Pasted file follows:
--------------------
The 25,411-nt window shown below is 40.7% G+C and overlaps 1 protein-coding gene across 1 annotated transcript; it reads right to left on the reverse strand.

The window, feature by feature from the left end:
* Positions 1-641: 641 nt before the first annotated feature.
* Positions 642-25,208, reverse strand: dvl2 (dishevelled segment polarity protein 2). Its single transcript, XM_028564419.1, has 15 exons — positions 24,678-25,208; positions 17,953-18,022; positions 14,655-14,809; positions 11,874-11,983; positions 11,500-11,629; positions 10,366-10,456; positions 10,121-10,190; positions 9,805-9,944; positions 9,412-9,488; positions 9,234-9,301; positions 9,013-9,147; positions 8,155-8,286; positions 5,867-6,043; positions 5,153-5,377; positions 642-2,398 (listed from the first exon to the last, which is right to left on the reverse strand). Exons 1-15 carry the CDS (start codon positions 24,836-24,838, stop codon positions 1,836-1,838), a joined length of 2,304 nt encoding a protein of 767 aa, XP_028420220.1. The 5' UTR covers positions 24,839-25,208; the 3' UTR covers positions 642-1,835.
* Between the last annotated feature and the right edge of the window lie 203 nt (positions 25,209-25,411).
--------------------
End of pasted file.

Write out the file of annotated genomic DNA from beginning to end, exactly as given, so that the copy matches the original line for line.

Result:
The 25,411-nt window shown below is 40.7% G+C and overlaps 1 protein-coding gene across 1 annotated transcript; it reads right to left on the reverse strand.

The window, feature by feature from the left end:
* Positions 1-641: 641 nt before the first annotated feature.
* Positions 642-25,208, reverse strand: dvl2 (dishevelled segment polarity protein 2). Its single transcript, XM_028564419.1, has 15 exons — positions 24,678-25,208; positions 17,953-18,022; positions 14,655-14,809; positions 11,874-11,983; positions 11,500-11,629; positions 10,366-10,456; positions 10,121-10,190; positions 9,805-9,944; positions 9,412-9,488; positions 9,234-9,301; positions 9,013-9,147; positions 8,155-8,286; positions 5,867-6,043; positions 5,153-5,377; positions 642-2,398 (listed from the first exon to the last, which is right to left on the reverse strand). Exons 1-15 carry the CDS (start codon positions 24,836-24,838, stop codon positions 1,836-1,838), a joined length of 2,304 nt encoding a protein of 767 aa, XP_028420220.1. The 5' UTR covers positions 24,839-25,208; the 3' UTR covers positions 642-1,835.
* Between the last annotated feature and the right edge of the window lie 203 nt (positions 25,209-25,411).